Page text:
" It takes a lot of imagination to be a good photographer. You need less imagination to be a painter, because you can invent things. But in photography everything is so ordinary, it takes a lot of looking before you learn to see the ordinary."
So much of my thinking and my camera work is directed to the sacredness of the commonplace; seeing the extraordinary in the ordinary objects of daily life. This is the very essence of the contemplative photographic experience for me. David Bailey really says it so well. It truly takes a lot of "looking" before you can see the ordinary for more that its superficial quality.
In Japanese aesthetics, there is a wonderful term for this way of perceiving the world around you. It is called Wabi Sabi. It involves seeing the rustic beauty and serenity in objects that are weather beaten and aged. You look beyond the surface quality to access the wisdom in the object's imperfections. I was thinking about that when I came across this old door at Glastonbury Abbey recently. For me, this image is a mixed metaphor. The "X" denotes exclusion, do not enter, stay back. It is a universally applied symbol. The door, however, is slightly ajar and one can just see the tiniest hint of light from a window deep within the shed.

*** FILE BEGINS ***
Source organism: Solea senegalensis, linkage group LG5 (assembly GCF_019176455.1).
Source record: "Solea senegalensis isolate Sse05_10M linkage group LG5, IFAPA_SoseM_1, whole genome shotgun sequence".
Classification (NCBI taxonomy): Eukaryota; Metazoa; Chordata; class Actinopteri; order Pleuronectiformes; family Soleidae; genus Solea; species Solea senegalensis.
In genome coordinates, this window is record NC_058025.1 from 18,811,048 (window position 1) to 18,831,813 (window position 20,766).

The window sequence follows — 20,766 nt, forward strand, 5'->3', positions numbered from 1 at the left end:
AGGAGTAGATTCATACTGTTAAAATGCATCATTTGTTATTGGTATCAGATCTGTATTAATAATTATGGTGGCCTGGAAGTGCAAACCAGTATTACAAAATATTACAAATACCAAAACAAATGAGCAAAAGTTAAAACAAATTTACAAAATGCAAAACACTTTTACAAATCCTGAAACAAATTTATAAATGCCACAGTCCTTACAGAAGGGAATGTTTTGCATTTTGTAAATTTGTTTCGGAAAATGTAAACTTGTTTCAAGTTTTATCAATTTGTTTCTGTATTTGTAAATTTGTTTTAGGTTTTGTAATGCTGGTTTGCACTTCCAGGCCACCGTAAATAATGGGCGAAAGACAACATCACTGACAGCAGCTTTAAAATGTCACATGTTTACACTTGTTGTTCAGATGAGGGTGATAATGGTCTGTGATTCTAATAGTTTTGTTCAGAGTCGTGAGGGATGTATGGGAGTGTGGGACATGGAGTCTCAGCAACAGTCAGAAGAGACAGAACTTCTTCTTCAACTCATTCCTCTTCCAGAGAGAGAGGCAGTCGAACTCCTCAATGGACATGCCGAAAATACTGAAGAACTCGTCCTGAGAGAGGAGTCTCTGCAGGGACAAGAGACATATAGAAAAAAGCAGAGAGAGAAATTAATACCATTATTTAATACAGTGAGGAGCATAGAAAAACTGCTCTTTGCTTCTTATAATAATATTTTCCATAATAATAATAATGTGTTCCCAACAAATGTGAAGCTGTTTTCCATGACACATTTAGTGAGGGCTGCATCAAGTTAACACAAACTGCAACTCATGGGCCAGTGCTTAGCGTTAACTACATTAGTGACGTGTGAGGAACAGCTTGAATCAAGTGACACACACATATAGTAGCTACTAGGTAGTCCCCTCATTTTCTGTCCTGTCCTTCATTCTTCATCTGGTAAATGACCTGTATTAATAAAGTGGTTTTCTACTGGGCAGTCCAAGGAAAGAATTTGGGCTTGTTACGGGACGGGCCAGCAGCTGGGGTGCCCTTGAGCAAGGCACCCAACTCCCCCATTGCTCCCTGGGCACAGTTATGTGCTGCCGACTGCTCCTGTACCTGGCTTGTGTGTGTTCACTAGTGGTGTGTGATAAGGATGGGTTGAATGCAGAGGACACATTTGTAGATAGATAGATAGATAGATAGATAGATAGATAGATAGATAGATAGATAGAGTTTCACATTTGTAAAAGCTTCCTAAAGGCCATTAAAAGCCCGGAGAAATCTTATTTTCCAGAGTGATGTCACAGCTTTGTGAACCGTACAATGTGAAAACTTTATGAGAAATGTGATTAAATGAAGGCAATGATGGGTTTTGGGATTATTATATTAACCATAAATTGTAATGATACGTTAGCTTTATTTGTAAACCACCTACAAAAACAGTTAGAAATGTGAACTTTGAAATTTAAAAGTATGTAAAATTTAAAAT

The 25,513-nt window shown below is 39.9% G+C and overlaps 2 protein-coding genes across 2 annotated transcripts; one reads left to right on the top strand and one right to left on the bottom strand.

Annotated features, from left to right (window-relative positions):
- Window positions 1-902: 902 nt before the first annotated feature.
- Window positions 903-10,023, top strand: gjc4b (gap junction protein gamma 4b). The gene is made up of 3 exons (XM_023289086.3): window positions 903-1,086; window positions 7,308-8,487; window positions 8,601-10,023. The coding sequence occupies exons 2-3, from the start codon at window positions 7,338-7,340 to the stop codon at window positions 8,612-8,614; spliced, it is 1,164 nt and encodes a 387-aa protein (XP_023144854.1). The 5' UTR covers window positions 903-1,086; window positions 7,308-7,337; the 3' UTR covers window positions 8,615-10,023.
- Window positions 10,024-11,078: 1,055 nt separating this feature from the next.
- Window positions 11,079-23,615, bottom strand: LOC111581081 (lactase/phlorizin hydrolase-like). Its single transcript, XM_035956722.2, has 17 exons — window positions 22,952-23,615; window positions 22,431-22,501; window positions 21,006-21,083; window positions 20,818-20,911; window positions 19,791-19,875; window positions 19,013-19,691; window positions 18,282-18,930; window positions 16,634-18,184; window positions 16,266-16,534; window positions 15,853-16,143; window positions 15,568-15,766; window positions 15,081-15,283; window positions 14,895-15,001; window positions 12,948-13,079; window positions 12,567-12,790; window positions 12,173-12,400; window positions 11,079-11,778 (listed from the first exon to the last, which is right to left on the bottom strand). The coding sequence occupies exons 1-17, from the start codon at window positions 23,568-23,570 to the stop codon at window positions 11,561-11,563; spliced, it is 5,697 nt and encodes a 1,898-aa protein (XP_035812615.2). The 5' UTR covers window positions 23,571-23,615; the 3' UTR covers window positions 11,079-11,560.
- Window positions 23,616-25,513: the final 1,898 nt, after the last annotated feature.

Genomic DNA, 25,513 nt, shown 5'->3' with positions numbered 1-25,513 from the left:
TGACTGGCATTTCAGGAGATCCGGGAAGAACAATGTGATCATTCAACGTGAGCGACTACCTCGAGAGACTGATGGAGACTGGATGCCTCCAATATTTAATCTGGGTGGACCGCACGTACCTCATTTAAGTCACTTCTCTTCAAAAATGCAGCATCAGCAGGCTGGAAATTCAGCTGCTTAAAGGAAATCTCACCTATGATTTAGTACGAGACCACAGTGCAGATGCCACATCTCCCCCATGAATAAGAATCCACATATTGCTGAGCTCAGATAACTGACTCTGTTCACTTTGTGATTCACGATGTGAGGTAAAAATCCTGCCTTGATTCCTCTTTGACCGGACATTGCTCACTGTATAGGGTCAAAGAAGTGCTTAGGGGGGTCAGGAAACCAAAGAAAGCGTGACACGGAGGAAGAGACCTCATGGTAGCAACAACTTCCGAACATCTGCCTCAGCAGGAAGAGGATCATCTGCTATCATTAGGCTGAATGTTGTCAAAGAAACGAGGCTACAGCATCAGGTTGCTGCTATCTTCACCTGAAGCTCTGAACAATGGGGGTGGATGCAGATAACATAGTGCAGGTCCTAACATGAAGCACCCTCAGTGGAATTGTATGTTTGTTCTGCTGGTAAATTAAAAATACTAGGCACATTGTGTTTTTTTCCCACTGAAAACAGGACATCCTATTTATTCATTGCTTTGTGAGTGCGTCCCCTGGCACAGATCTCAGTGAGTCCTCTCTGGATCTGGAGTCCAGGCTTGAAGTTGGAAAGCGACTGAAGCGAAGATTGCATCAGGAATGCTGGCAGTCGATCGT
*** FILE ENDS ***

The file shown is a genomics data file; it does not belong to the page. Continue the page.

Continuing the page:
I stood and looked at that door for quite awhile. The rough weathered wood, the peeling paint, the "keep out" X. We all face these kinds of road blocks in our lives, when it is easier to turn away that to pry open the door and enter. So much easier, as photographers, to stick with the "pretty pictures" than to focus our lenses on the derelict and abandoned. But as this image implies, there may be much that can be learned with struggling to open those doors.